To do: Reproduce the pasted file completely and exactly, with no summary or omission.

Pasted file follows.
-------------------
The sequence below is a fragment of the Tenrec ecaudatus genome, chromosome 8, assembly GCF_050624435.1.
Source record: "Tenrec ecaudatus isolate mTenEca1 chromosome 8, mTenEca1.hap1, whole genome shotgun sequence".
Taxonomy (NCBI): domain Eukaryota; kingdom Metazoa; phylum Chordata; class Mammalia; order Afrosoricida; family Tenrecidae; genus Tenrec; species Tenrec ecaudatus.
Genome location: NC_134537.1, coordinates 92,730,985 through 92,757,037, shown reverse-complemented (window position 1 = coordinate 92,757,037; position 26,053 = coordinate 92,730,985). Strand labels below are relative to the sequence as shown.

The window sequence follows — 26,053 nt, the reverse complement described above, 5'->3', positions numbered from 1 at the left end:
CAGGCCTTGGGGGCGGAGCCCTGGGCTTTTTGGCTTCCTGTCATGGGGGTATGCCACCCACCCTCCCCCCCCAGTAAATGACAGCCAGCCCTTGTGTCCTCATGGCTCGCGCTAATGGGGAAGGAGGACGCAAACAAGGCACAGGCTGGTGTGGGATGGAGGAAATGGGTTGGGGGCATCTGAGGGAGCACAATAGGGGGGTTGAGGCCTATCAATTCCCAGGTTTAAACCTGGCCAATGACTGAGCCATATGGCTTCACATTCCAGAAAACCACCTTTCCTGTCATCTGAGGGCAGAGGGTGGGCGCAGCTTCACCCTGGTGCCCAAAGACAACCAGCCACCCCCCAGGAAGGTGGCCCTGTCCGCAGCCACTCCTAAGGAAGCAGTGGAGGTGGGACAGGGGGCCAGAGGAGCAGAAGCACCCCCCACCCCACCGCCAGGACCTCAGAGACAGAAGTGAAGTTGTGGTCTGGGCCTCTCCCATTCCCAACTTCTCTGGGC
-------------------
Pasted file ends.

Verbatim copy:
The sequence below is a fragment of the Tenrec ecaudatus genome, chromosome 8, assembly GCF_050624435.1.
Source record: "Tenrec ecaudatus isolate mTenEca1 chromosome 8, mTenEca1.hap1, whole genome shotgun sequence".
Taxonomy (NCBI): domain Eukaryota; kingdom Metazoa; phylum Chordata; class Mammalia; order Afrosoricida; family Tenrecidae; genus Tenrec; species Tenrec ecaudatus.
Genome location: NC_134537.1, coordinates 92,730,985 through 92,757,037, shown reverse-complemented (window position 1 = coordinate 92,757,037; position 26,053 = coordinate 92,730,985). Strand labels below are relative to the sequence as shown.

The window sequence follows — 26,053 nt, the reverse complement described above, 5'->3', positions numbered from 1 at the left end:
CAGGCCTTGGGGGCGGAGCCCTGGGCTTTTTGGCTTCCTGTCATGGGGGTATGCCACCCACCCTCCCCCCCCAGTAAATGACAGCCAGCCCTTGTGTCCTCATGGCTCGCGCTAATGGGGAAGGAGGACGCAAACAAGGCACAGGCTGGTGTGGGATGGAGGAAATGGGTTGGGGGCATCTGAGGGAGCACAATAGGGGGGTTGAGGCCTATCAATTCCCAGGTTTAAACCTGGCCAATGACTGAGCCATATGGCTTCACATTCCAGAAAACCACCTTTCCTGTCATCTGAGGGCAGAGGGTGGGCGCAGCTTCACCCTGGTGCCCAAAGACAACCAGCCACCCCCCAGGAAGGTGGCCCTGTCCGCAGCCACTCCTAAGGAAGCAGTGGAGGTGGGACAGGGGGCCAGAGGAGCAGAAGCACCCCCCACCCCACCGCCAGGACCTCAGAGACAGAAGTGAAGTTGTGGTCTGGGCCTCTCCCATTCCCAACTTCTCTGGGC